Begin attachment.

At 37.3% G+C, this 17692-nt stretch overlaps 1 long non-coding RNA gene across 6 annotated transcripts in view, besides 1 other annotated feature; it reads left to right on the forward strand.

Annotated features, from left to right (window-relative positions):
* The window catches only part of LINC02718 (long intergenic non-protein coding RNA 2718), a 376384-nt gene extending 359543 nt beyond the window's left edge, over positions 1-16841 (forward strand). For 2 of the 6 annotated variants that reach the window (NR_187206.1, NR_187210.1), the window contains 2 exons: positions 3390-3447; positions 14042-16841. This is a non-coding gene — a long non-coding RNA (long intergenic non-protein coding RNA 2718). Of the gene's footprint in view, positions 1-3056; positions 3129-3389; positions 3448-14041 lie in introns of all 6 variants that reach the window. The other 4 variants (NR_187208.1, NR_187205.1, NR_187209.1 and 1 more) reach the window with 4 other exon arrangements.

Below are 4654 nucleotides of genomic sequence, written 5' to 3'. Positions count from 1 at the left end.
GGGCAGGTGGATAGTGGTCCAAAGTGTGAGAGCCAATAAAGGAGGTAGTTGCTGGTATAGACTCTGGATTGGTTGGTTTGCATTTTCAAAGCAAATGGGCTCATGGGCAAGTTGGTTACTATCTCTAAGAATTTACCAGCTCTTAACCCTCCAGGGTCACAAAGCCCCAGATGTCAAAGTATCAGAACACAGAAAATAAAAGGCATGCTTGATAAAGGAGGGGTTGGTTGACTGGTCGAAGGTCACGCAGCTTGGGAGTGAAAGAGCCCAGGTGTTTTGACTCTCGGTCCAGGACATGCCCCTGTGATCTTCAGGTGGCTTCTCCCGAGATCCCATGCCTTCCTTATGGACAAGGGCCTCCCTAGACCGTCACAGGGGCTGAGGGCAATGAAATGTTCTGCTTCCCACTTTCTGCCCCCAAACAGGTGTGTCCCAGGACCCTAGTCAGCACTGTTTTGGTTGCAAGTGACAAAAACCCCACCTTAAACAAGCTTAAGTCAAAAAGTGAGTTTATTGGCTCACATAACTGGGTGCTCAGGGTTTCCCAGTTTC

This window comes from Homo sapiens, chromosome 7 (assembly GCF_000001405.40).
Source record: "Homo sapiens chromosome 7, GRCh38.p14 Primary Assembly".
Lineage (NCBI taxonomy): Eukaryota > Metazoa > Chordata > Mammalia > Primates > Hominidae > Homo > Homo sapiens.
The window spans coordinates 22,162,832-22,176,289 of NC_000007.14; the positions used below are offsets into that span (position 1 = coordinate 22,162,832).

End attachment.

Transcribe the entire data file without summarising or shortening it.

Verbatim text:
At 37.3% G+C, this 17692-nt stretch overlaps 1 long non-coding RNA gene across 6 annotated transcripts in view, besides 1 other annotated feature; it reads left to right on the forward strand.

Annotated features, from left to right (window-relative positions):
* The window catches only part of LINC02718 (long intergenic non-protein coding RNA 2718), a 376384-nt gene extending 359543 nt beyond the window's left edge, over positions 1-16841 (forward strand). For 2 of the 6 annotated variants that reach the window (NR_187206.1, NR_187210.1), the window contains 2 exons: positions 3390-3447; positions 14042-16841. This is a non-coding gene — a long non-coding RNA (long intergenic non-protein coding RNA 2718). Of the gene's footprint in view, positions 1-3056; positions 3129-3389; positions 3448-14041 lie in introns of all 6 variants that reach the window. The other 4 variants (NR_187208.1, NR_187205.1, NR_187209.1 and 1 more) reach the window with 4 other exon arrangements.

Below are 4654 nucleotides of genomic sequence, written 5' to 3'. Positions count from 1 at the left end.
GGGCAGGTGGATAGTGGTCCAAAGTGTGAGAGCCAATAAAGGAGGTAGTTGCTGGTATAGACTCTGGATTGGTTGGTTTGCATTTTCAAAGCAAATGGGCTCATGGGCAAGTTGGTTACTATCTCTAAGAATTTACCAGCTCTTAACCCTCCAGGGTCACAAAGCCCCAGATGTCAAAGTATCAGAACACAGAAAATAAAAGGCATGCTTGATAAAGGAGGGGTTGGTTGACTGGTCGAAGGTCACGCAGCTTGGGAGTGAAAGAGCCCAGGTGTTTTGACTCTCGGTCCAGGACATGCCCCTGTGATCTTCAGGTGGCTTCTCCCGAGATCCCATGCCTTCCTTATGGACAAGGGCCTCCCTAGACCGTCACAGGGGCTGAGGGCAATGAAATGTTCTGCTTCCCACTTTCTGCCCCCAAACAGGTGTGTCCCAGGACCCTAGTCAGCACTGTTTTGGTTGCAAGTGACAAAAACCCCACCTTAAACAAGCTTAAGTCAAAAAGTGAGTTTATTGGCTCACATAACTGGGTGCTCAGGGTTTCCCAGTTTC

This window comes from Homo sapiens, chromosome 7 (assembly GCF_000001405.40).
Source record: "Homo sapiens chromosome 7, GRCh38.p14 Primary Assembly".
Lineage (NCBI taxonomy): Eukaryota > Metazoa > Chordata > Mammalia > Primates > Hominidae > Homo > Homo sapiens.
The window spans coordinates 22,162,832-22,176,289 of NC_000007.14; the positions used below are offsets into that span (position 1 = coordinate 22,162,832).